Western scrub jays hold what we would call funerals when they encounter a dead member of their species. Teresa Iglesias and colleagues from the University of California at Davis noted that jays, on seeing a dead bird, gather around it; in the journal Animal Behavior, they write that this behavior may have evolved from needing to warn other birds of dangers.
The scientists conducted experiments in which they placed a number of objects into residential yards and observed how the jays reacted. The objects included different colored pieces of wood, dead jays, mounted stuffed jays and great horned owls.
The jays were indifferent to the wood. They gathered together and issued alarm calls on seeing the mounted horned owls, apparently because they thought they were predators. They sometimes mobbed the stuffed jay, a behavior displayed when seeing a competitor or a sick bird.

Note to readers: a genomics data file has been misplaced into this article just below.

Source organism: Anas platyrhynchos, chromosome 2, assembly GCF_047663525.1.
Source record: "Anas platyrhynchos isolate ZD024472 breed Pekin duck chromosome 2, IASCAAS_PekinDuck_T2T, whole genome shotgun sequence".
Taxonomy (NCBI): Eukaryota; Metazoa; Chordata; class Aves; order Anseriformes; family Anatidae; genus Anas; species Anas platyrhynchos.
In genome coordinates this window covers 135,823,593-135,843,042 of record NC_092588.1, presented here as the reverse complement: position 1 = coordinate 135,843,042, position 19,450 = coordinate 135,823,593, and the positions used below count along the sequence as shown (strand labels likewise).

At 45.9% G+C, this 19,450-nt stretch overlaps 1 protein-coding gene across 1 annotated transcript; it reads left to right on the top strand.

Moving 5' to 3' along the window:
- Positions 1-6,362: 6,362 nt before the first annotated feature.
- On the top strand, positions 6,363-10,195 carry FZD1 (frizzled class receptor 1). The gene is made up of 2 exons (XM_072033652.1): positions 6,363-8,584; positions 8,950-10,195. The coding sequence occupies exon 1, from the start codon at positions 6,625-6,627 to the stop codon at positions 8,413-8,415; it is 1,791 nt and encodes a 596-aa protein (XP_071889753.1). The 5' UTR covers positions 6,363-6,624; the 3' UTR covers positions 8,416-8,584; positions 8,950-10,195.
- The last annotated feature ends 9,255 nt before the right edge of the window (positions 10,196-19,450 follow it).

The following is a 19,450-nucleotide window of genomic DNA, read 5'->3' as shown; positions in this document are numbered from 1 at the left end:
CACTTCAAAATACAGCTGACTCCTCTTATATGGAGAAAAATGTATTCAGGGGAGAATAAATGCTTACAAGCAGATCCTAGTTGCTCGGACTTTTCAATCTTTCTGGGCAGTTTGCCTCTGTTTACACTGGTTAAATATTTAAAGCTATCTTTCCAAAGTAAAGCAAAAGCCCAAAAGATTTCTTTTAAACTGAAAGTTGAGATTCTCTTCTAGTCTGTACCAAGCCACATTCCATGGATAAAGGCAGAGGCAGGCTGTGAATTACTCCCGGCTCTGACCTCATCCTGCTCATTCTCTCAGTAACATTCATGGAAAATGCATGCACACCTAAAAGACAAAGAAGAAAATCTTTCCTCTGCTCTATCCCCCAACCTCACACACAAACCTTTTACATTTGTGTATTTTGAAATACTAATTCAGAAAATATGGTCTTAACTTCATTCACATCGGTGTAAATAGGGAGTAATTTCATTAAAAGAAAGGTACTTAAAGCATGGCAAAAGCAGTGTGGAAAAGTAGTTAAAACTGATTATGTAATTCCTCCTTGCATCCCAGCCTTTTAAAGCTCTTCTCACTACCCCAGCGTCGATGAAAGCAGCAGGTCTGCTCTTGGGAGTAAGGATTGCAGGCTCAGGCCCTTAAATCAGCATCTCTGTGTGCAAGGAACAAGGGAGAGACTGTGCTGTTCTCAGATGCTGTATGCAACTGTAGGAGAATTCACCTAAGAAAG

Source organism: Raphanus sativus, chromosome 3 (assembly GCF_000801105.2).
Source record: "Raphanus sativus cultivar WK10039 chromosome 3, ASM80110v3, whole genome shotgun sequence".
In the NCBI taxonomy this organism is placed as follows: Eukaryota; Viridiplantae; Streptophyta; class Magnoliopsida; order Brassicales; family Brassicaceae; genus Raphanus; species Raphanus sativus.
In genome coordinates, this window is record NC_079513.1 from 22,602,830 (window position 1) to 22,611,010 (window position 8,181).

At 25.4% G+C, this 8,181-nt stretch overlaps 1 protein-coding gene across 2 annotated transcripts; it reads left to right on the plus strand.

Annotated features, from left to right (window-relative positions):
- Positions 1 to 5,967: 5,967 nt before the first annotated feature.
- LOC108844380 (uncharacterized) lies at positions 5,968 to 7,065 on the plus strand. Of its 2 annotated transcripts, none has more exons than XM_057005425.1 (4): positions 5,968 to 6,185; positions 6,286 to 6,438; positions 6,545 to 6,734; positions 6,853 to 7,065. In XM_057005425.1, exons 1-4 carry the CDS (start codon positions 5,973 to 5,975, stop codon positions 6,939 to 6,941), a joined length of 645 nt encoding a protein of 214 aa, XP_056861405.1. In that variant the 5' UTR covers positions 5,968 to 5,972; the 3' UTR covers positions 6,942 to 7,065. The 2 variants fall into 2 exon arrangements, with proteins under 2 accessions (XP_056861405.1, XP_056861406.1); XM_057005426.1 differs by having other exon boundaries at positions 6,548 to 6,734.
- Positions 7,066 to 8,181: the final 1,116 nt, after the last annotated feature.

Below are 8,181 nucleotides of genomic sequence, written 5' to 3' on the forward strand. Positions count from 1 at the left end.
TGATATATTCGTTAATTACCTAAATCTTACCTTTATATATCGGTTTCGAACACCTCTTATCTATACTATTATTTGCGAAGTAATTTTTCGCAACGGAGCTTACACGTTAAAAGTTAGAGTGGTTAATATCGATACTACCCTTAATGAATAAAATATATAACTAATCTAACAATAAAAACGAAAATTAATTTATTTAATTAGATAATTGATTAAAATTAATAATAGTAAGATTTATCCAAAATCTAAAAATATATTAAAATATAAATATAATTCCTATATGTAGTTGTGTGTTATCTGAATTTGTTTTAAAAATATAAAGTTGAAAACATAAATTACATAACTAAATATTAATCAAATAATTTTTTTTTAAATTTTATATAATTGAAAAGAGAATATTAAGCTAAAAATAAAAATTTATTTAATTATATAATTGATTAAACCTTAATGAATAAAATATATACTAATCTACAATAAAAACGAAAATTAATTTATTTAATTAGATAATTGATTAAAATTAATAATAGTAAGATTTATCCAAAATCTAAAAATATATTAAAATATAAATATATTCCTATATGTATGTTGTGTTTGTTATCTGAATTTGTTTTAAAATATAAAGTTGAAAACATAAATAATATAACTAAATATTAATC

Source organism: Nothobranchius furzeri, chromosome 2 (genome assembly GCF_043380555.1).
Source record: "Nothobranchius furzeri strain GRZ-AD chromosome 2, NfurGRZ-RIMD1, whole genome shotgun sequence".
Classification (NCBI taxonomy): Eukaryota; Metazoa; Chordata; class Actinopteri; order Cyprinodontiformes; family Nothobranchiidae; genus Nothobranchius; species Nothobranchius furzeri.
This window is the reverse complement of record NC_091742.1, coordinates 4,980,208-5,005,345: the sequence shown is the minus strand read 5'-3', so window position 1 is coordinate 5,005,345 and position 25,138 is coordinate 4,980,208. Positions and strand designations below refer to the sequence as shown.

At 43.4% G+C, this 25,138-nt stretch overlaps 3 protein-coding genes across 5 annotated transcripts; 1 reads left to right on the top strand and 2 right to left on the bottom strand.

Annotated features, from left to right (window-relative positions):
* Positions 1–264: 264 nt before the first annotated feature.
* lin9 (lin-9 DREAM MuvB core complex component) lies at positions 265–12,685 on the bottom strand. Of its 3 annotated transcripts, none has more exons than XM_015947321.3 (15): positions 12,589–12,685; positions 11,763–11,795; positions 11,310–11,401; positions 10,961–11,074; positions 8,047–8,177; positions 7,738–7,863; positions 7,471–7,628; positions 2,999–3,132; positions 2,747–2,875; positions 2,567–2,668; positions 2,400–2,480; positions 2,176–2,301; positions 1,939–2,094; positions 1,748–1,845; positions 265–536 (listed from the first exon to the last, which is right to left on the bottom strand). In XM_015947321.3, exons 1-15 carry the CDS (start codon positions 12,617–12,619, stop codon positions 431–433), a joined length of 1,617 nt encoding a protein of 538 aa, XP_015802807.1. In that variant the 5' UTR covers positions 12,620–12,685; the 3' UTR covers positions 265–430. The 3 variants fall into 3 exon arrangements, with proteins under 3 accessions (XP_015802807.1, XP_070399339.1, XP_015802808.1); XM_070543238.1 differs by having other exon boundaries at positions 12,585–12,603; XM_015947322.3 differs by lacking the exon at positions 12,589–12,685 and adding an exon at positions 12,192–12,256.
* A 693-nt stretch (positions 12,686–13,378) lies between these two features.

But their behavior towards the dead birds was the most significant. Not only did the jays issue alarm calls to warn others far away, but they stopped foraging for food for days. As the BBC explains, after finding the dead bird,
The jays then gathered around the dead body, forming large cacophonous aggregations. The calls they made, known as “zeeps”, “scolds” and “zeep-scolds”, encouraged new jays to attend to the dead.
The scientists wrote that just the sight of a dead bird was enough to make the jays seek to share this information to warn other birds of possible dangers, even “without witnessing the struggle and manner of death.”
Jays are not the only animals who scientists have observed taking notice of their dead.
Photo by Eliya
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